On an interesting thread in HN today, there was much discussion on the idea of reinventing the wheel in software projects and writing one’s own static site generators. As someone fresh out of college where reinventing the wheel is not only encouraged but mandated in several areas to learn concepts, and also as someone who has “written” their own “static site generator”, I feel like it’s worth exploring this a little.
I’ve had blogs in some shape or form before. Blogger, WordPress, Ghost, and more recently Jekyll, Hugo and Zola. On the surface they all produce a good enough output, and have a ton of features. I could have stuck to any of them and called it a day, I’m sure the tens of thousands (?) of bloggers who do aren’t particularly dissatisfied with their weapon of choice, mostly because they have bigger things to be concerned about, like the content. And yet, I’m happier with my solution today than I ever was with any of these, and here’s why:
I’ve found the Unix philosophy to be a nice guideline for a number of decisions in life. This is true for a blog workflow as well:
Let each component do one thing, and do it well: Posts are text files, written entirely in a text editor. The static site generator exclusively takes the post content and turns it into HTML.
Expect the output of every program to become the input to another: Again, posts are text files. They can be fed into any template for any formatting for the final site. The outputted HTML can be viewed locally in a browser as a file, served on a local server for live refresh, and uploaded directly to GitHub/GitLab pages or your own site for hosting. Each component’s involvement is only in one step of the process, and each component is designed to be replaceable should it stop working or should a better option present itself in the near future. For instance, I could use something other than Markdown for formatting text, something other than vim for editing, something other than Python (or indeed the entire generator) for building the site, and some other hosting provider for, well, for hosting it.
What these afford is simplicity- I get to know exactly what every step of my blog workflow does, and extensibility- if I want more features I can code them myself or seek assistance or contributions from the community. I prefer this minimal approach to the jack of all trades approach where the tool you use is already full of features you may never need, but they’re there if you need them. This is why I wrote my own generator instead of using the several awesome ones available. There are merits to both approaches and I wouldn’t be surprised that for commercial endeavours the established tools likely do the job better, are more reliable, and save time, effort, and money 90% of the time. And yet there are power users who swear by their own solution since they know it end-to-end and are not held back by arbitrary limitations of some other platform.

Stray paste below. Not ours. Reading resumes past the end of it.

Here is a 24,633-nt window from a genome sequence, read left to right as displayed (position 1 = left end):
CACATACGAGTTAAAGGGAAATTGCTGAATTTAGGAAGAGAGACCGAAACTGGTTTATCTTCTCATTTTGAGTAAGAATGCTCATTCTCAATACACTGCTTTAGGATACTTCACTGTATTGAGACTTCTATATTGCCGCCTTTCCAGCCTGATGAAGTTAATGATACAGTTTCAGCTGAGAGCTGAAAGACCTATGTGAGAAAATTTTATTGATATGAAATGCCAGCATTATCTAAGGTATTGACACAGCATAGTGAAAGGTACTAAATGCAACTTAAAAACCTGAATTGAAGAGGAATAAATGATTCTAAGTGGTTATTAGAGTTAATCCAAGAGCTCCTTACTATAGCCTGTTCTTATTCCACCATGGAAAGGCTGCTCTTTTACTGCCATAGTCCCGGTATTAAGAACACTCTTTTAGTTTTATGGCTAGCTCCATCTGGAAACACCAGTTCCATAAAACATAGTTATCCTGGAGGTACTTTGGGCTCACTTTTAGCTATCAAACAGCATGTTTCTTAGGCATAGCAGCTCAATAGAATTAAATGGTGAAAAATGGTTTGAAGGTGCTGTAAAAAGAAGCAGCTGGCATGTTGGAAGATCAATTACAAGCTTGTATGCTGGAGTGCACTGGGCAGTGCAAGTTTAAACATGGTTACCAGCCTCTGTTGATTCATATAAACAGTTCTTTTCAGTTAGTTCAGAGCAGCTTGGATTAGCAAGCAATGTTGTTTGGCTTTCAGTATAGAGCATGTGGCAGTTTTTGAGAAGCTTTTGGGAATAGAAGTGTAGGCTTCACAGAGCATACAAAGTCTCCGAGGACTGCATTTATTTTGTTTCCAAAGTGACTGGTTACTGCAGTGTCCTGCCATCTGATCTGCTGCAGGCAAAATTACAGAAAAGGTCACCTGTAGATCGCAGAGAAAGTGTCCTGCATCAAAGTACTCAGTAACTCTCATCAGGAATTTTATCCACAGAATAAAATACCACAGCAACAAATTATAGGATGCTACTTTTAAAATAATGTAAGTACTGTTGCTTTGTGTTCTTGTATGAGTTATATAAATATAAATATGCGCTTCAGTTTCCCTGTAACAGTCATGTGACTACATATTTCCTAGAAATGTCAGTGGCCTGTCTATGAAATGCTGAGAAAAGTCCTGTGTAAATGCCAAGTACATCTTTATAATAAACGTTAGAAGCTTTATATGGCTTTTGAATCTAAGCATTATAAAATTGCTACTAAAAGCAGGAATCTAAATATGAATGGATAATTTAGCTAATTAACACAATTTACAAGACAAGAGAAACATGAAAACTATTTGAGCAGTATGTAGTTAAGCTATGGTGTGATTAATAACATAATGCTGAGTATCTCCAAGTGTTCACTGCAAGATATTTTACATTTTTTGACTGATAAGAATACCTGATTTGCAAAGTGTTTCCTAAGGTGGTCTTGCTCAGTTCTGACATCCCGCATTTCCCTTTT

I end this ramble with some quotes from the HN thread, with credit.
I completely understand the desire to build something practical that’s your own. I just built a small web application framework that I can build some basic personal apps on top of. Just like the author’s, it’s “shitty”. It lacks features, doesn’t handle edge cases, isn’t particularly secure or performant. None of that matters. It’s locked up behind HTTP authentication and it’s for my use only. It has exactly the features I desire, and none that I don’t. I understand it top to bottom. It was fun to write and extend. It serves my needs perfectly. I didn’t have to fight with, or conform to someone else’s notion of how software should be built.
“don’t reinvent the wheel” is specifically for projects which other people will be forced to maintain. You can reinvent the wheel as many times you want. If you however do that at work, your colleagues and your replacement after you left the job likely won’t think too kindly of you.
I spent about a day migrating my personal site from grav to hugo, and the main takeaway I got from that experience is that both of these “simple” static site generators are ridiculously over-engineered. I could slap something together with a few lines of Make or Python that does exactly what I need, in an hour or two. I could even hook it up to AWS and have it update automatically. Doing all of that is less time consuming and requires less effort than reading through the grav or hugo documentation, installing and setting everything up, and troubleshooting the inevitable problems. The only issue I have is that doing front-end web development/design is not something I enjoy, so grav and hugo’s existing library of themes is very convenient. Convenient enough to put up with the other annoyances.
For me, the reason was simpler: it took less effort to write an SSG than it did to learn any existing one, and I got the fun of doing it.